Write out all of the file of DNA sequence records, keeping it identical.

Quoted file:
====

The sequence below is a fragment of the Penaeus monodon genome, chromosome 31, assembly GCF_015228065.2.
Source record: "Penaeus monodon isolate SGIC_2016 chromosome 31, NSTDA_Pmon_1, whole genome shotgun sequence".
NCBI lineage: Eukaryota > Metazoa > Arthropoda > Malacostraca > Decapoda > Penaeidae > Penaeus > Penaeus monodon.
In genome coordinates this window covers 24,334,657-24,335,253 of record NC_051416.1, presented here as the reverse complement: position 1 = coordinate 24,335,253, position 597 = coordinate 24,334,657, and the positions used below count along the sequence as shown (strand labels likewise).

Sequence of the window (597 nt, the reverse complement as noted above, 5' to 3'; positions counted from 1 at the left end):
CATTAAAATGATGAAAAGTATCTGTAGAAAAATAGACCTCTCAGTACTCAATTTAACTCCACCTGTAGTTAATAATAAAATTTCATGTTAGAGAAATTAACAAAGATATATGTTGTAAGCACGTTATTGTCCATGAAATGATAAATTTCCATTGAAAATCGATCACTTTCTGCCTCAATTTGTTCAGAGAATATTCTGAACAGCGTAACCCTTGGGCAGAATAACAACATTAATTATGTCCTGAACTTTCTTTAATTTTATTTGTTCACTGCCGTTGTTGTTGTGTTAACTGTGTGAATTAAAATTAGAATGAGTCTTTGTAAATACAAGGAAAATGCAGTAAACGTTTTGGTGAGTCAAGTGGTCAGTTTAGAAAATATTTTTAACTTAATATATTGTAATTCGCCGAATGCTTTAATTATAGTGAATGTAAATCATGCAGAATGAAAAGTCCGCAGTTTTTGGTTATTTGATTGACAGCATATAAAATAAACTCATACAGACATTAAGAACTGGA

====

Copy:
The sequence below is a fragment of the Penaeus monodon genome, chromosome 31, assembly GCF_015228065.2.
Source record: "Penaeus monodon isolate SGIC_2016 chromosome 31, NSTDA_Pmon_1, whole genome shotgun sequence".
NCBI lineage: Eukaryota > Metazoa > Arthropoda > Malacostraca > Decapoda > Penaeidae > Penaeus > Penaeus monodon.
In genome coordinates this window covers 24,334,657-24,335,253 of record NC_051416.1, presented here as the reverse complement: position 1 = coordinate 24,335,253, position 597 = coordinate 24,334,657, and the positions used below count along the sequence as shown (strand labels likewise).

Sequence of the window (597 nt, the reverse complement as noted above, 5' to 3'; positions counted from 1 at the left end):
CATTAAAATGATGAAAAGTATCTGTAGAAAAATAGACCTCTCAGTACTCAATTTAACTCCACCTGTAGTTAATAATAAAATTTCATGTTAGAGAAATTAACAAAGATATATGTTGTAAGCACGTTATTGTCCATGAAATGATAAATTTCCATTGAAAATCGATCACTTTCTGCCTCAATTTGTTCAGAGAATATTCTGAACAGCGTAACCCTTGGGCAGAATAACAACATTAATTATGTCCTGAACTTTCTTTAATTTTATTTGTTCACTGCCGTTGTTGTTGTGTTAACTGTGTGAATTAAAATTAGAATGAGTCTTTGTAAATACAAGGAAAATGCAGTAAACGTTTTGGTGAGTCAAGTGGTCAGTTTAGAAAATATTTTTAACTTAATATATTGTAATTCGCCGAATGCTTTAATTATAGTGAATGTAAATCATGCAGAATGAAAAGTCCGCAGTTTTTGGTTATTTGATTGACAGCATATAAAATAAACTCATACAGACATTAAGAACTGGA